So in both transcription and replication, cellular processes treat the two strands of DNA in an asymmetrical fashion. This asymmetry is what allowed Getz, Lawrence, and their colleagues to figure out the mechanism behind APOBEC cancers. It turns out, according to the team’s painstaking analysis of millions of data points, that the APOBEC enzyme most often introduces mutations to the lagging (or “backward”) strand during DNA replication.

Both the liver and APOBEC findings are big news. After all, it’s not every day that a new mechanism for generating mutations comes along. But more importantly, they also offer insight into how DNA transcription and replication work from the perspective of mutations — findings that could have implications in understanding even more cancer types in the future.
“It’s like having a computational microscope,” said Getz. “It allows us to see what’s going on inside the cell, where the action is happening while the DNA is being transcribed or replicated. That’s the beauty of this work.”

Going forward, Getz, Lawrence, and their colleagues have big plans for their asymmetry work. They are already in the process of collaborating with dozens of labs around the globe to collect and analyze whole genome sequences of 2,800 tumors. Part of that work will include asymmetry analyses like those described here, to try to understand whether these processes have mechanistic implications for other cancer types as well. In the meantime, they are also collaborating with their benchtop biologist colleagues to carry out functional studies as follow up to the computational work done for this study, trying to recreate in a live setting what they saw in that computational microscope.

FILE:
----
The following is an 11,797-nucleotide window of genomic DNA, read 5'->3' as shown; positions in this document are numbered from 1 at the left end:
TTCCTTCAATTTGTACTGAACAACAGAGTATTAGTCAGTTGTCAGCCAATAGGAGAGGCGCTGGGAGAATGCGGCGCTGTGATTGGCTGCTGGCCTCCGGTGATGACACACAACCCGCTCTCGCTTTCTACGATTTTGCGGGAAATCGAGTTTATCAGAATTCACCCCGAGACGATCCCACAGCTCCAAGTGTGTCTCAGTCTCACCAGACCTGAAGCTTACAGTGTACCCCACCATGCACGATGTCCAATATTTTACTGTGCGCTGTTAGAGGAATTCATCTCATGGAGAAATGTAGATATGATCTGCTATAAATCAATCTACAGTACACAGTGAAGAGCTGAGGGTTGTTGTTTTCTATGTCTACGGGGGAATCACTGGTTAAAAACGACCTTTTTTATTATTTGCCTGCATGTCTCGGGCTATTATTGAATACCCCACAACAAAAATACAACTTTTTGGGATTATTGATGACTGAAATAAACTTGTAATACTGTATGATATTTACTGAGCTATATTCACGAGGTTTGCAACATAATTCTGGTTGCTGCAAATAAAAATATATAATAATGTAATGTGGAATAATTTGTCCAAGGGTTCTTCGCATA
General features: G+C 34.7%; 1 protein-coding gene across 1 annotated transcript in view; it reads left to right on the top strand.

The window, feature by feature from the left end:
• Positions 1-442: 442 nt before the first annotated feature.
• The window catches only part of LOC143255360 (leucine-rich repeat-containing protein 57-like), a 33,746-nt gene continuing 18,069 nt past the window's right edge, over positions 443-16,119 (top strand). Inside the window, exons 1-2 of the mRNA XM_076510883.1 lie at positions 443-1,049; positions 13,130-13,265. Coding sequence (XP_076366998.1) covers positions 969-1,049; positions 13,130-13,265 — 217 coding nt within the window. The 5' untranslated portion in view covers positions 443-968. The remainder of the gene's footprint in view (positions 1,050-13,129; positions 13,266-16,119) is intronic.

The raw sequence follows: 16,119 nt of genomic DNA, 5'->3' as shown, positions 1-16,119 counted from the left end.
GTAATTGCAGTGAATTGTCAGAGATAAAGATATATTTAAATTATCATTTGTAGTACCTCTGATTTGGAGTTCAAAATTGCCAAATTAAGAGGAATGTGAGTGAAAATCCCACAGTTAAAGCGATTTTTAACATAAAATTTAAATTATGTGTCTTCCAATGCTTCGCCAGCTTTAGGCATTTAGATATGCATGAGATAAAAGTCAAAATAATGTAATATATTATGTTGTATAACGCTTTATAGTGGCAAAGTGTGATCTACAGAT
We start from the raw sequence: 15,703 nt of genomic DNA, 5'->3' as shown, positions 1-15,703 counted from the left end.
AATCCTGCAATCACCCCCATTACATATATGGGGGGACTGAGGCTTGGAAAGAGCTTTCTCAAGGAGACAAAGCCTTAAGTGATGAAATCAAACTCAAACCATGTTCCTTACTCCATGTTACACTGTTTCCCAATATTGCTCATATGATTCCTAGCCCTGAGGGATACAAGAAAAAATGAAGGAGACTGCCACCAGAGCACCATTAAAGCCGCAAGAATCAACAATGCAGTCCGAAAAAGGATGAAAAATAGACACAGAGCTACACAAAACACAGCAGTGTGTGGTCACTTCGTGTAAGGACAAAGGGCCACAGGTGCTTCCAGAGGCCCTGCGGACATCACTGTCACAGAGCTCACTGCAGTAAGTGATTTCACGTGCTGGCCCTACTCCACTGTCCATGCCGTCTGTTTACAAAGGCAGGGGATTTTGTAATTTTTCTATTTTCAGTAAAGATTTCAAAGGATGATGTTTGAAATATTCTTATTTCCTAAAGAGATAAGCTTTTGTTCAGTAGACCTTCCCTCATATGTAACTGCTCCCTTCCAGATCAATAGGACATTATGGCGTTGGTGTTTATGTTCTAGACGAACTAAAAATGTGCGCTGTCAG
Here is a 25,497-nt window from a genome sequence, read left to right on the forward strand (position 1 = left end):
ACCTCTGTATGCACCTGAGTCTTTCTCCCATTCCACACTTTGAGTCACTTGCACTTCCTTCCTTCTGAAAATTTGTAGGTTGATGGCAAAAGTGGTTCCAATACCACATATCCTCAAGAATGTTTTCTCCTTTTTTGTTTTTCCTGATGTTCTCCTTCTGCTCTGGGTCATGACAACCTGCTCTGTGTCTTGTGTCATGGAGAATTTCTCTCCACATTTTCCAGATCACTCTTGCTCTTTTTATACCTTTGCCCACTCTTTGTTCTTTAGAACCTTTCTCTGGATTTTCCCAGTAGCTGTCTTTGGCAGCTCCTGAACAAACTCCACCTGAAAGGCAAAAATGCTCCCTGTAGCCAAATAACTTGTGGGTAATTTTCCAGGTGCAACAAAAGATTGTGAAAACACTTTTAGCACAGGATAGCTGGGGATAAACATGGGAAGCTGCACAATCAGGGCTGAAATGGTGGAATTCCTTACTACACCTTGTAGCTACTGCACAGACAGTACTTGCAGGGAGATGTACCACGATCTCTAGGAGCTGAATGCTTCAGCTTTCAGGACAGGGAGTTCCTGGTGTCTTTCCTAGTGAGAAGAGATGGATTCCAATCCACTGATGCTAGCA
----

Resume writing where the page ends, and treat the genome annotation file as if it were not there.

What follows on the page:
Other Broad Researchers: 

Julian Hess, Esther Rheinbay, Jaegil Kim, Yosef Maruvka, Lior Braunstein, Atanas Kamburov, and Amnon Koren.

Papers cited:

Burns, et al. Evidence for APOBEC3B mutagenesis in multiple human cancers. Nature Genetics. Online July 14, 2013. DOI: 10.1038/ng.2701 

Haradhvala, et al. Mutational Strand Asymmetries in Cancer Genomes Reveal Mechanisms of DNA Damage and Repair. Cell. Online January 21, 2016. DOI: 10.1016/j.cell.2015.12.050

Roberts, et al. An APOBEC cytidine deaminase mutagenesis pattern is widespread in human cancers. Nature Genetics. January 28, 2013. DOI: 10.1038/ng.2702